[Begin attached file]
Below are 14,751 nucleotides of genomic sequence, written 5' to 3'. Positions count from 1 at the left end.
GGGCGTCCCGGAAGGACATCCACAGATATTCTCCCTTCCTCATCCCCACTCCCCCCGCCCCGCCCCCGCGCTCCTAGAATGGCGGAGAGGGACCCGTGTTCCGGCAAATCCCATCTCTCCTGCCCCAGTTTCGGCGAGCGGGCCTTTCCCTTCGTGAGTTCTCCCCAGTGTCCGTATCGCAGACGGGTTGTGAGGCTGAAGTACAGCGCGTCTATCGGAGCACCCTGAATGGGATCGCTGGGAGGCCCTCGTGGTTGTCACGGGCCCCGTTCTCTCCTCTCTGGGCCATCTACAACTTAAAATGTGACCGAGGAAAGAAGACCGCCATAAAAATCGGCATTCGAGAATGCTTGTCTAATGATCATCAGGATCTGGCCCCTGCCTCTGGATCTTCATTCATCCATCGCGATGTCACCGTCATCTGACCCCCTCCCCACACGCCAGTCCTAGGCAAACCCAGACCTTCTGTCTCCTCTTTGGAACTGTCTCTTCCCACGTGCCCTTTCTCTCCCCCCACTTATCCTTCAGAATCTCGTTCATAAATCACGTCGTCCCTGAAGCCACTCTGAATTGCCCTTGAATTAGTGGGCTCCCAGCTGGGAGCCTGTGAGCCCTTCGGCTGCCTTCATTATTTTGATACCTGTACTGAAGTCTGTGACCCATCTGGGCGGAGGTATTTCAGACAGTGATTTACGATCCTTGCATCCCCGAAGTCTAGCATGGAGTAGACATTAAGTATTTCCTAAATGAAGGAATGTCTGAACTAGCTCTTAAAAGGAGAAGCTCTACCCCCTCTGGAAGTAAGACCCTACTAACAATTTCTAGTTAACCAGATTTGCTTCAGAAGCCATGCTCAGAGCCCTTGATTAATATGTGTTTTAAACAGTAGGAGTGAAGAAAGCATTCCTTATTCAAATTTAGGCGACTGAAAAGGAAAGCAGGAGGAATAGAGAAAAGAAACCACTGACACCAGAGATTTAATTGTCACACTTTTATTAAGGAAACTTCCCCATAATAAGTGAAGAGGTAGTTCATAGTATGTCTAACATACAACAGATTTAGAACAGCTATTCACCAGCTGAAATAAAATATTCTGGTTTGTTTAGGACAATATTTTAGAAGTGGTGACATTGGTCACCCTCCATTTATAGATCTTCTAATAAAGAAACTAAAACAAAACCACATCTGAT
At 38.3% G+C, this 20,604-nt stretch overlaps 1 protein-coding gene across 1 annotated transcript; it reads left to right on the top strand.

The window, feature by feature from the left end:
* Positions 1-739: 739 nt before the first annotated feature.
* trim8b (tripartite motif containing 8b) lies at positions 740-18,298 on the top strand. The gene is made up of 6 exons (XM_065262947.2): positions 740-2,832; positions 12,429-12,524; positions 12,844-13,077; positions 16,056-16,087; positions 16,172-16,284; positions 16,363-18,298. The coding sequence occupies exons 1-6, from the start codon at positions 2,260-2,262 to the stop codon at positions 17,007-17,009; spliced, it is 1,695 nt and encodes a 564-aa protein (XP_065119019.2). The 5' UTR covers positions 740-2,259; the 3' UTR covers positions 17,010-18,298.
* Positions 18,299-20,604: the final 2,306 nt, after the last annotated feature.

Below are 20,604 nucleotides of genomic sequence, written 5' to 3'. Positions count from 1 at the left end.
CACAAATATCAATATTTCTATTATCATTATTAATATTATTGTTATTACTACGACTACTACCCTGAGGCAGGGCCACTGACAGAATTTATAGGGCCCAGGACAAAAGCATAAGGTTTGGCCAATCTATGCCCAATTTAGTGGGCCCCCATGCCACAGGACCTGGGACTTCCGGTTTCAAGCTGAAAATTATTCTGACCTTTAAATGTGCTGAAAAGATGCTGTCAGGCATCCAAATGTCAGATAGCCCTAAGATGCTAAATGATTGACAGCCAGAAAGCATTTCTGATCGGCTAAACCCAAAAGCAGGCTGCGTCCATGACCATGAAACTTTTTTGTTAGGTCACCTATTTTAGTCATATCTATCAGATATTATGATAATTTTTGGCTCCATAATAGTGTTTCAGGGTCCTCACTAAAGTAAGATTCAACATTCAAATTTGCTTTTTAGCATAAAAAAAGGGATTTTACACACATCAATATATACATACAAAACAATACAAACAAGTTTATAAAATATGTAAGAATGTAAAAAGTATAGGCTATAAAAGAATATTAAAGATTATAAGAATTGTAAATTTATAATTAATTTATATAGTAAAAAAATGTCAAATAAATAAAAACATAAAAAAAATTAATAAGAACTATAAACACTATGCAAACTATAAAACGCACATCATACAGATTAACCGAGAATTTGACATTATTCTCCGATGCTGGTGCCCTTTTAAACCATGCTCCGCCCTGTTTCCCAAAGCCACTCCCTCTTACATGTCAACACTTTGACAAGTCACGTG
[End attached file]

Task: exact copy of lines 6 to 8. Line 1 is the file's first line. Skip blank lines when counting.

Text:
* trim8b (tripartite motif containing 8b) lies at positions 740-18,298 on the top strand. The gene is made up of 6 exons (XM_065262947.2): positions 740-2,832; positions 12,429-12,524; positions 12,844-13,077; positions 16,056-16,087; positions 16,172-16,284; positions 16,363-18,298. The coding sequence occupies exons 1-6, from the start codon at positions 2,260-2,262 to the stop codon at positions 17,007-17,009; spliced, it is 1,695 nt and encodes a 564-aa protein (XP_065119019.2). The 5' UTR covers positions 740-2,259; the 3' UTR covers positions 17,010-18,298.
* Positions 18,299-20,604: the final 2,306 nt, after the last annotated feature.

Below are 20,604 nucleotides of genomic sequence, written 5' to 3'. Positions count from 1 at the left end.